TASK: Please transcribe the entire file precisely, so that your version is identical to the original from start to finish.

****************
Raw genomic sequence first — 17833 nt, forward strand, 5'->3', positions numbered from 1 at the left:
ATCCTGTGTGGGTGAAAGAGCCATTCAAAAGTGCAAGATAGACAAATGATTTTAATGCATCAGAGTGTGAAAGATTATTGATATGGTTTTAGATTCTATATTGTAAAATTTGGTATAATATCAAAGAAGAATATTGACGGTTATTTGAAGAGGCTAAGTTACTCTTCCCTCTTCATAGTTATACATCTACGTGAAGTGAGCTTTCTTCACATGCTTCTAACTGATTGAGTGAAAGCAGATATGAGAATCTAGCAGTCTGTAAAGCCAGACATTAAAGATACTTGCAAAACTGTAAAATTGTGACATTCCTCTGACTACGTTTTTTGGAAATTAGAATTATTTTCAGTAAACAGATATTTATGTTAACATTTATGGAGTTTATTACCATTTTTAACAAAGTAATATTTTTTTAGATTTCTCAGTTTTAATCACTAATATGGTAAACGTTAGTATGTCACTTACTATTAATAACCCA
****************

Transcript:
Raw genomic sequence first — 17833 nt, forward strand, 5'->3', positions numbered from 1 at the left:
ATCCTGTGTGGGTGAAAGAGCCATTCAAAAGTGCAAGATAGACAAATGATTTTAATGCATCAGAGTGTGAAAGATTATTGATATGGTTTTAGATTCTATATTGTAAAATTTGGTATAATATCAAAGAAGAATATTGACGGTTATTTGAAGAGGCTAAGTTACTCTTCCCTCTTCATAGTTATACATCTACGTGAAGTGAGCTTTCTTCACATGCTTCTAACTGATTGAGTGAAAGCAGATATGAGAATCTAGCAGTCTGTAAAGCCAGACATTAAAGATACTTGCAAAACTGTAAAATTGTGACATTCCTCTGACTACGTTTTTTGGAAATTAGAATTATTTTCAGTAAACAGATATTTATGTTAACATTTATGGAGTTTATTACCATTTTTAACAAAGTAATATTTTTTTAGATTTCTCAGTTTTAATCACTAATATGGTAAACGTTAGTATGTCACTTACTATTAATAACCCA